The Death Gate Cycle

It has probably been twenty years since I last read The Death Gate Cycle, a seven book series written by Margaret Weis and Tracy Hickman. I recently reread the series and here my quick impressions and past remembrances about each book. This is less of a review of the series (which as a whole is good and worth a read) and more just my musings of each book, ala Harry Potter Movie Marathon Highlights.

Dragon Wing:

The Air World. Definitely the book I remembered the most about, although that isn’t saying much for everything I forgot. The world building is great and the mystery around the Sartans and the Patryns really kept me going. In hindsight, the renaming of dwarves to dregs was pointless, as all the other books refer to them as dwarves, and even when they come back to this planet, they have started calling themselves dwarves. 

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Giants Series

The original three books of the five book Giants series are a pretty good read. Unfortunately, the time lag between book three and four (ten years), and then the even greater lag between book four and five (fourteen years), make those last two books seem detached from the original trilogy. 

I purchased the books as ebooks, and they come as “The Two Moons ( Inherit the Stars and The Gentle Giants of Ganymede), The Two Worlds (Giant’s Star and Entoverse), and then the third/fifth is Mission to Minerva
Confusing when I went to buy. “Get all 3 books in this 5 book series!”

The first two books ( Inherit the Stars and The Gentle Giants of Ganymede) are the most enjoyable, as they are kind of told as scientific mysteries. Inherit the Stars, published in 1977, has this description: 

The man on the moon was dead. They called him Charlie. He had big eyes, abundant body hair, and fairly long nostrils. His skeletal body was found clad in a bright red spacesuit, hidden in a rocky grave. They didn’t know who he was, how he got there, or what had killed him. All they knew was that his corpse was fifty thousand years old — and that meant this man had somehow lived long before he ever could have existed.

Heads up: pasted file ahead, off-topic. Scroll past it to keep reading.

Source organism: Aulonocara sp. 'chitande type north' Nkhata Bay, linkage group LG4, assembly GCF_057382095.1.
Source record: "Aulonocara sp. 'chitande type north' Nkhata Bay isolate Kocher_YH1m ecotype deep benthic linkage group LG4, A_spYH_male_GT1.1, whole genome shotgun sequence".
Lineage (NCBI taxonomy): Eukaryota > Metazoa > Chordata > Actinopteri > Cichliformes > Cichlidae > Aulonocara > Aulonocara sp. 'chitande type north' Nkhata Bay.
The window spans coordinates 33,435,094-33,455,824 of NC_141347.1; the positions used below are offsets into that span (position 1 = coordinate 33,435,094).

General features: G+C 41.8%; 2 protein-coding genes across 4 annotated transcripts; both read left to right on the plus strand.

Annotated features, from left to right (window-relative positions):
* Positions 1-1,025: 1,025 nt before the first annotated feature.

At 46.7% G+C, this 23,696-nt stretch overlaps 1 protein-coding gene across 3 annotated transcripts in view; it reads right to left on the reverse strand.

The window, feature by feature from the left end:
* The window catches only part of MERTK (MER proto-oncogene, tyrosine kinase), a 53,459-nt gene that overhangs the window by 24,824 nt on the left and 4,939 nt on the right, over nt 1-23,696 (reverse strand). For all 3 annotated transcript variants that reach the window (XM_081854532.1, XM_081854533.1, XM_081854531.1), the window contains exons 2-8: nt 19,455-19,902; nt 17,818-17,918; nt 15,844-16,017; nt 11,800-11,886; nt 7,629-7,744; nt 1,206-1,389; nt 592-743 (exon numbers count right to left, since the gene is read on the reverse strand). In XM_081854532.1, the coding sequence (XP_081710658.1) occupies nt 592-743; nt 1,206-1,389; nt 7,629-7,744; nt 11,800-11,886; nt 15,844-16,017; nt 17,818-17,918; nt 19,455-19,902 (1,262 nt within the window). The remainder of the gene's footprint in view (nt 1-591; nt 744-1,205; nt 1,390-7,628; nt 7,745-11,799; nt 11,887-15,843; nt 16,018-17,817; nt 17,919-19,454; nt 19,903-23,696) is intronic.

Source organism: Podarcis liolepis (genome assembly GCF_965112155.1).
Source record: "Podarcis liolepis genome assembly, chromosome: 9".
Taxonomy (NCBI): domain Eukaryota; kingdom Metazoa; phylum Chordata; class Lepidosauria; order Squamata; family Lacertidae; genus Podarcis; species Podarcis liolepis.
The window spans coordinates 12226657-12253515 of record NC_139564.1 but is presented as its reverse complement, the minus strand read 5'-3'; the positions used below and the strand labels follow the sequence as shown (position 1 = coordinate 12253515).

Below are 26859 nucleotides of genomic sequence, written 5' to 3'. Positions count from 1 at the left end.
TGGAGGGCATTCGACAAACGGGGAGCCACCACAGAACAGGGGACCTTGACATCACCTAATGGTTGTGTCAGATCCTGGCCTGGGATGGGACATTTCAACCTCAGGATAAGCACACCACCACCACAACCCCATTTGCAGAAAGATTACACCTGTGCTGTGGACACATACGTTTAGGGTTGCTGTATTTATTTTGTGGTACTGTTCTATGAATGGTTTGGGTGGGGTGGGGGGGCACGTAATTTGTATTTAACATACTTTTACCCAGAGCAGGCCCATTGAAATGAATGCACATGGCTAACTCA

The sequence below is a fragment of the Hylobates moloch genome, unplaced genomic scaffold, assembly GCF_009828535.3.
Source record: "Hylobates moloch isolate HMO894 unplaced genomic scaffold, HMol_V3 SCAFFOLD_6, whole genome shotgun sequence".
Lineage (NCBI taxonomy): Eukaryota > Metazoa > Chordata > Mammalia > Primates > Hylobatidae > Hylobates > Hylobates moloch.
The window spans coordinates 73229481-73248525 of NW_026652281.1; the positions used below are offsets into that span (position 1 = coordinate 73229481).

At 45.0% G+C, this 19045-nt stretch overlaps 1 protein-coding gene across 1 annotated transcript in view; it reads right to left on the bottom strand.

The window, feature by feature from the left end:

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Netflix’s Space Force

IMDB’s sad description:

The people tasked with creating a sixth branch of the armed services: The Space Force.

First and foremost, is Space Force science fiction and/or fantasy? A recent question on Scifi.SE “How realistic is it that a Russian agent would be working at Space Force?” forced (pun intended) the issue. The question was initially closed, but after some discussion, re-opened.

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Ghost in the Shell: SAC_2045

Ghost in the Shell

IMDB’s description

Hired as a mercenary unit, the former members of Japan’s elite Section 9 are faced with the sudden appearance of “Post-Human,” a being with tremendous intelligence and physical capabilities.

This is the new Ghost in the Shell series on Netflix. SAC stands for Stand Alone Complex, which is an alternate continuity to the main stream versions people might be familiar with from the original Anime movie or from the recent 2017 live action version. This continuity is different in that section 9 has apparently been disbanded, with most of its members working as mercenaries in various countries. A new global threat to humanity, called “Post-Humans” surfaces, and this brings the team back together under the Japanese government to recreate Section 9. 

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